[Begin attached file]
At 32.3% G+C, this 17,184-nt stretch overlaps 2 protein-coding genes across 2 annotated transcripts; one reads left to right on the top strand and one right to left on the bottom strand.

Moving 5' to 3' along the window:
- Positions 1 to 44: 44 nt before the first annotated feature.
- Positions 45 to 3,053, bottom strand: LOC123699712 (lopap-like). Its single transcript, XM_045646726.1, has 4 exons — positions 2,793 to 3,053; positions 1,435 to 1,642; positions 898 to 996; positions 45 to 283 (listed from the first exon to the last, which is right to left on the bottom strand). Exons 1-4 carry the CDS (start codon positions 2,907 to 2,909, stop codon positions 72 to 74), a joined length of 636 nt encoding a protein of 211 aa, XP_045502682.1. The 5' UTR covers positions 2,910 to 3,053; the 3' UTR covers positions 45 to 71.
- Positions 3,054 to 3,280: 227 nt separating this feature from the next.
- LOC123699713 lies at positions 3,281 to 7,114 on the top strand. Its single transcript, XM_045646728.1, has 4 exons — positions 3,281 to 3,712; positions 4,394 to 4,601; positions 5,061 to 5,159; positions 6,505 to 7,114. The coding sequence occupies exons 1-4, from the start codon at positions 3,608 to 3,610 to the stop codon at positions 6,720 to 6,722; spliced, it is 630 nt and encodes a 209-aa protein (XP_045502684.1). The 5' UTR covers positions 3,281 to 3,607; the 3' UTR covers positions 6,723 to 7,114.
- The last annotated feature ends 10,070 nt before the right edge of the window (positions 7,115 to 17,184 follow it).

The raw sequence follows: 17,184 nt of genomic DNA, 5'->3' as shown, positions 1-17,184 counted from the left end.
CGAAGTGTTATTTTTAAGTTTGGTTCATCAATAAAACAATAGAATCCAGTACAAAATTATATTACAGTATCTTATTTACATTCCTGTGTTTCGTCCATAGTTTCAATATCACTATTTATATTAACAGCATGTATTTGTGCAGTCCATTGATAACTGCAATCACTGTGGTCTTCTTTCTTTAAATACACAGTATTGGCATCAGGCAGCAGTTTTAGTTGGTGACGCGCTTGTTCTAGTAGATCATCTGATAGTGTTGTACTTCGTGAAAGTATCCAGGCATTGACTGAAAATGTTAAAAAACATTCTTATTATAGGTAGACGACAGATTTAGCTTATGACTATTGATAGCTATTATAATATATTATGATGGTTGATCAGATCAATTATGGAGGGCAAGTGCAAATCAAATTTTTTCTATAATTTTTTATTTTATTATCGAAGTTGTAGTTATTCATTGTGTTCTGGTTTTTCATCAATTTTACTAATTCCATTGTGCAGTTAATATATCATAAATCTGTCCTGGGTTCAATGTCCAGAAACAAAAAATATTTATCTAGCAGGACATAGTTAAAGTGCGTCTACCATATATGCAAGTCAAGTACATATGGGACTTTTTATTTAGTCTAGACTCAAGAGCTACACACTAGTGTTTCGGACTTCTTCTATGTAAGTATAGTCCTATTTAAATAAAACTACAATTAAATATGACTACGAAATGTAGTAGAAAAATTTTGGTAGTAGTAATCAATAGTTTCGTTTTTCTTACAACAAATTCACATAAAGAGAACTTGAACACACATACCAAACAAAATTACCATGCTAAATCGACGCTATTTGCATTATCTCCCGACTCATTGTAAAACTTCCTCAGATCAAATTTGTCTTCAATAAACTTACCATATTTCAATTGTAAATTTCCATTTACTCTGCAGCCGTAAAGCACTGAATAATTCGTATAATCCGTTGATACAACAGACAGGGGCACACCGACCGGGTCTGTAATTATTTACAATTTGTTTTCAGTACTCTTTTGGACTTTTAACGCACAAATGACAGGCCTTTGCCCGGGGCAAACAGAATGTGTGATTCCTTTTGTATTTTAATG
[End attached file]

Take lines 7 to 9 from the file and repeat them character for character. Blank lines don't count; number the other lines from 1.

- The last annotated feature ends 10,070 nt before the right edge of the window (positions 7,115 to 17,184 follow it).

The raw sequence follows: 17,184 nt of genomic DNA, 5'->3' as shown, positions 1-17,184 counted from the left end.
CGAAGTGTTATTTTTAAGTTTGGTTCATCAATAAAACAATAGAATCCAGTACAAAATTATATTACAGTATCTTATTTACATTCCTGTGTTTCGTCCATAGTTTCAATATCACTATTTATATTAACAGCATGTATTTGTGCAGTCCATTGATAACTGCAATCACTGTGGTCTTCTTTCTTTAAATACACAGTATTGGCATCAGGCAGCAGTTTTAGTTGGTGACGCGCTTGTTCTAGTAGATCATCTGATAGTGTTGTACTTCGTGAAAGTATCCAGGCATTGACTGAAAATGTTAAAAAACATTCTTATTATAGGTAGACGACAGATTTAGCTTATGACTATTGATAGCTATTATAATATATTATGATGGTTGATCAGATCAATTATGGAGGGCAAGTGCAAATCAAATTTTTTCTATAATTTTTTATTTTATTATCGAAGTTGTAGTTATTCATTGTGTTCTGGTTTTTCATCAATTTTACTAATTCCATTGTGCAGTTAATATATCATAAATCTGTCCTGGGTTCAATGTCCAGAAACAAAAAATATTTATCTAGCAGGACATAGTTAAAGTGCGTCTACCATATATGCAAGTCAAGTACATATGGGACTTTTTATTTAGTCTAGACTCAAGAGCTACACACTAGTGTTTCGGACTTCTTCTATGTAAGTATAGTCCTATTTAAATAAAACTACAATTAAATATGACTACGAAATGTAGTAGAAAAATTTTGGTAGTAGTAATCAATAGTTTCGTTTTTCTTACAACAAATTCACATAAAGAGAACTTGAACACACATACCAAACAAAATTACCATGCTAAATCGACGCTATTTGCATTATCTCCCGACTCATTGTAAAACTTCCTCAGATCAAATTTGTCTTCAATAAACTTACCATATTTCAATTGTAAATTTCCATTTACTCTGCAGCCGTAAAGCACTGAATAATTCGTATAATCCGTTGATACAACAGACAGGGGCACACCGACCGGGTCTGTAATTATTTACAATTTGTTTTCAGTACTCTTTTGGACTTTTAACGCACAAATGACAGGCCTTTGCCCGGGGCAAACAGAATGTGTGATTCCTTTTGTATTTTAATG